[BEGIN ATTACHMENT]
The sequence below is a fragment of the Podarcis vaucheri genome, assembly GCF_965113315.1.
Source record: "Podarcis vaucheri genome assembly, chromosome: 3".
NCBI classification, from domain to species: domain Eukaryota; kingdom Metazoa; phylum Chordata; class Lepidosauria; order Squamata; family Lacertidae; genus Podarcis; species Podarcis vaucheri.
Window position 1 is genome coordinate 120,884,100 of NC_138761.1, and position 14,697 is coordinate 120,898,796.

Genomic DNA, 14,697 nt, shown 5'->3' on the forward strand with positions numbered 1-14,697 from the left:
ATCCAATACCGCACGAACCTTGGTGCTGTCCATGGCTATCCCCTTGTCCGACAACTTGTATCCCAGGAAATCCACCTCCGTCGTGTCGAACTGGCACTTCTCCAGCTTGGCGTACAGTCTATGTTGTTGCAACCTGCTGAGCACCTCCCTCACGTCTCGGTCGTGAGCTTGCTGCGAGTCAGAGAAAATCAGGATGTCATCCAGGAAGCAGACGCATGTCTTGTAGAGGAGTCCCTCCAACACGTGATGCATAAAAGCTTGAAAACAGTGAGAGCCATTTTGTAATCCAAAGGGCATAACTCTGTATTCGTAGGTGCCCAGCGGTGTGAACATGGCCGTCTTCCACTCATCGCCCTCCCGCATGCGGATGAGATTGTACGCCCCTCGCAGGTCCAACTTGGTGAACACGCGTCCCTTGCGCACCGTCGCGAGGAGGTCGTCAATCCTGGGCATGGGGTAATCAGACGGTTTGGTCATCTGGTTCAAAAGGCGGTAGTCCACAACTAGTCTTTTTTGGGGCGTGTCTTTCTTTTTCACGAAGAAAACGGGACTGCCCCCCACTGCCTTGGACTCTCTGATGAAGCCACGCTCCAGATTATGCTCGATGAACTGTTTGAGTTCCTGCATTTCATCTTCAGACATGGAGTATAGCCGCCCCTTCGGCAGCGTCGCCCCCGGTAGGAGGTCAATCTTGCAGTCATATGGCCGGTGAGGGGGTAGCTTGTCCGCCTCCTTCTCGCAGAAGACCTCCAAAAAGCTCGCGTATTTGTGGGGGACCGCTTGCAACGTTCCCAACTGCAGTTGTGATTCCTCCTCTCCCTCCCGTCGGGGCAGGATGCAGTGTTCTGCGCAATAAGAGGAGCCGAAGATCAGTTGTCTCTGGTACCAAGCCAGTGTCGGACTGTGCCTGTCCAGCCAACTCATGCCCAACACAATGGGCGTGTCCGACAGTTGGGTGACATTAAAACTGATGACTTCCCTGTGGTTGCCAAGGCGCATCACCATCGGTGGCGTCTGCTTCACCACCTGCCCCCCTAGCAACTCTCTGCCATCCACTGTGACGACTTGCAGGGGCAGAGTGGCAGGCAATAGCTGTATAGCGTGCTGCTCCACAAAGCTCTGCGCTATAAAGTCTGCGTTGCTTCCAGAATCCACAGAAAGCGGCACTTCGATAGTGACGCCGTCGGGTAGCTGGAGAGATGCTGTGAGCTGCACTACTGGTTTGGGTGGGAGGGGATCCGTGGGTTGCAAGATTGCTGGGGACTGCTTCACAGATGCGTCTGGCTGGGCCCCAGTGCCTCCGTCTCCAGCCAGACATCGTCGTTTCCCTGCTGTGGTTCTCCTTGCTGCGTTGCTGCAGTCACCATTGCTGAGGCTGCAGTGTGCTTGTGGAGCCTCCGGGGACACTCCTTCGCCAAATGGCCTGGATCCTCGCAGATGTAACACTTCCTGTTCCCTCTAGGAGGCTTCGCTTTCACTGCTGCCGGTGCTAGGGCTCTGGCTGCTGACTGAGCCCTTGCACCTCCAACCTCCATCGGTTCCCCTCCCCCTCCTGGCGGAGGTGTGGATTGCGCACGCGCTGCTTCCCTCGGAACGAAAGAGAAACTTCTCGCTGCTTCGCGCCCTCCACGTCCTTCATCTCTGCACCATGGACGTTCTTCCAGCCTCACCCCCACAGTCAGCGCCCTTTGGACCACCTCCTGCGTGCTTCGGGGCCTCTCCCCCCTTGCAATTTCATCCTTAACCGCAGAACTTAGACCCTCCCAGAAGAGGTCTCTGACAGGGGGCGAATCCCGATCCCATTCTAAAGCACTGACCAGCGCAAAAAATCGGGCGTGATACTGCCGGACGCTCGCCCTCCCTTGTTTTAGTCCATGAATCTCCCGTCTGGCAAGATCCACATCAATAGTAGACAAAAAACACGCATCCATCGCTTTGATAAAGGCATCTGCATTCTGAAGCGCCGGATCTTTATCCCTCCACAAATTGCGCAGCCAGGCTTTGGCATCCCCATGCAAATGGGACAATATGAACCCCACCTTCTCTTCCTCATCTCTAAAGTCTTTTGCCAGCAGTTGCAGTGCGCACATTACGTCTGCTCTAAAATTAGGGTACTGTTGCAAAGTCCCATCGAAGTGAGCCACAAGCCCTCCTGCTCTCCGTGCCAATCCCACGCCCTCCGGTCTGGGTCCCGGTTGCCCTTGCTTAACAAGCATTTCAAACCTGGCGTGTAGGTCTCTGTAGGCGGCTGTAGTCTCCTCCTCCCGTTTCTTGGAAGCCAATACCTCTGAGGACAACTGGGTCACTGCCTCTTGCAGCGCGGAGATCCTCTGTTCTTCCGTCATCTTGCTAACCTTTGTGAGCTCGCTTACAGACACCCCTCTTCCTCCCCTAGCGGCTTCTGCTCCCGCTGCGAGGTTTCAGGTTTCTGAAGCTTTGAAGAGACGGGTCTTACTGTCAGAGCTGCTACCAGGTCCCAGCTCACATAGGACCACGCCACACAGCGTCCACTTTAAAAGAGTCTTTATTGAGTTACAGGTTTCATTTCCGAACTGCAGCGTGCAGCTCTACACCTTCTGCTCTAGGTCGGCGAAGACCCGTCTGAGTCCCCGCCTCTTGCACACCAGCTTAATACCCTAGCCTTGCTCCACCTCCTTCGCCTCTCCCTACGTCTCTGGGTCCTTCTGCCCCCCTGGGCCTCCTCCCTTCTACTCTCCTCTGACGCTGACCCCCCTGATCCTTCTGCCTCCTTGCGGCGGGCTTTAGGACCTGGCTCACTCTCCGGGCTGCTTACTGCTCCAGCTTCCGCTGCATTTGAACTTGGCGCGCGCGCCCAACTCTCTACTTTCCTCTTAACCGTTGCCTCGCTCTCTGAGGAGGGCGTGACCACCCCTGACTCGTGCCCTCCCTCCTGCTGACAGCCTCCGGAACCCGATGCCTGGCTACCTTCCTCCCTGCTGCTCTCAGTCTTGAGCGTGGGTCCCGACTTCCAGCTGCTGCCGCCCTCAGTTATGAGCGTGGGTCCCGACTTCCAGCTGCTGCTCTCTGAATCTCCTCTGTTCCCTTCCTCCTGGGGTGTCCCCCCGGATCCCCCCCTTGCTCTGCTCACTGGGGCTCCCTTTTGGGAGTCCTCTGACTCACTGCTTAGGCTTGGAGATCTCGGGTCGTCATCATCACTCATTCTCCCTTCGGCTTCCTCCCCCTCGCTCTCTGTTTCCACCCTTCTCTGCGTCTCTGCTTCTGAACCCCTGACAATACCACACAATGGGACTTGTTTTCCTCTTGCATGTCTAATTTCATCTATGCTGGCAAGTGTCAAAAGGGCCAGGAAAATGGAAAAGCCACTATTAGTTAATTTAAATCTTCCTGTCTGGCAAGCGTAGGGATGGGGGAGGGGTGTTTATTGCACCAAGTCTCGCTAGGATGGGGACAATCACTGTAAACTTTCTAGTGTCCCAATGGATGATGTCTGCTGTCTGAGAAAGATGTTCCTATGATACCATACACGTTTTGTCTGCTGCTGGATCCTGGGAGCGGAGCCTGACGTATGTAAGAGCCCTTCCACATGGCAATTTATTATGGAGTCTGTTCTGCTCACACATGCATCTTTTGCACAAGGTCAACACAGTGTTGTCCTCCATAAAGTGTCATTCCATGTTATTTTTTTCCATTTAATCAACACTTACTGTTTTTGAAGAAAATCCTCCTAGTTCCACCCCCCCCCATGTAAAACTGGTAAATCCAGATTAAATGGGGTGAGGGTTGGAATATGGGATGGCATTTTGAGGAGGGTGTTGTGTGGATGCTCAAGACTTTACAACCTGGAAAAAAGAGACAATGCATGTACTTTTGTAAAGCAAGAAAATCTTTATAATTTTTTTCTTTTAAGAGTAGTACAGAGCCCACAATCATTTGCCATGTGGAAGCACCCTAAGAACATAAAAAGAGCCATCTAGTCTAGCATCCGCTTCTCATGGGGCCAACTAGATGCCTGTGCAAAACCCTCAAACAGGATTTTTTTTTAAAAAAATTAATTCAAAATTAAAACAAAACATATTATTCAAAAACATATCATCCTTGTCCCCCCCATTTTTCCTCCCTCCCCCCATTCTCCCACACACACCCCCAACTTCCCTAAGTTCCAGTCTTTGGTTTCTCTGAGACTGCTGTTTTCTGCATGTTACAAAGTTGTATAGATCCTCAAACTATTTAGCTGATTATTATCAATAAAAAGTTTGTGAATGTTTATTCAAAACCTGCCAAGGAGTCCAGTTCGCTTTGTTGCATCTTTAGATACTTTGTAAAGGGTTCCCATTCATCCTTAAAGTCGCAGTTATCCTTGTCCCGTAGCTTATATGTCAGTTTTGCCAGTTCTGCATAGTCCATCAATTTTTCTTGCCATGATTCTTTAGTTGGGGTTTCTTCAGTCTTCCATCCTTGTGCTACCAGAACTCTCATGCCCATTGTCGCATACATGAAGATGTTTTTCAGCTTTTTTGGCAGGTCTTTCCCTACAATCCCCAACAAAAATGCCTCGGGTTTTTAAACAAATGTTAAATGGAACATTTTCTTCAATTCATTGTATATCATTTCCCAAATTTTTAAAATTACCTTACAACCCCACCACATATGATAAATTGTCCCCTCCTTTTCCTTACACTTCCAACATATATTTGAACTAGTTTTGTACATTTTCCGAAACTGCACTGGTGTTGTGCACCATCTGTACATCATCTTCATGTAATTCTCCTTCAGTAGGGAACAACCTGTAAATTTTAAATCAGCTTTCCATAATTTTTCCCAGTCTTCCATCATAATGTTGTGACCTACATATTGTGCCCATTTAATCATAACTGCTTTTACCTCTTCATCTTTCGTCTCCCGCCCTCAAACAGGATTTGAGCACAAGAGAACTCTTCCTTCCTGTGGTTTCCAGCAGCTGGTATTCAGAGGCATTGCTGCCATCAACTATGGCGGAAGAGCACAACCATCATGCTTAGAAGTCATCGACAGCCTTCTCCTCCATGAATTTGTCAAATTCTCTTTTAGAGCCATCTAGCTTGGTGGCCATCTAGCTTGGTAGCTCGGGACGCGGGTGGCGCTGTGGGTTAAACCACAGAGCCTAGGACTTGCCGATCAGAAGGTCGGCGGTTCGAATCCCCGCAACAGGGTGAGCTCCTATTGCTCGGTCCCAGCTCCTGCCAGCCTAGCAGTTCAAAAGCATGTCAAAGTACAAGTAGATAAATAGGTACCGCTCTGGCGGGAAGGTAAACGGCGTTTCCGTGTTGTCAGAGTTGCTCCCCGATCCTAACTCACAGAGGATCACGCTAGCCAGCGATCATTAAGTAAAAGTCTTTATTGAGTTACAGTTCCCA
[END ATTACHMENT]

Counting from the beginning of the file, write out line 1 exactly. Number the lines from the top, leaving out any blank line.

The sequence below is a fragment of the Podarcis vaucheri genome, assembly GCF_965113315.1.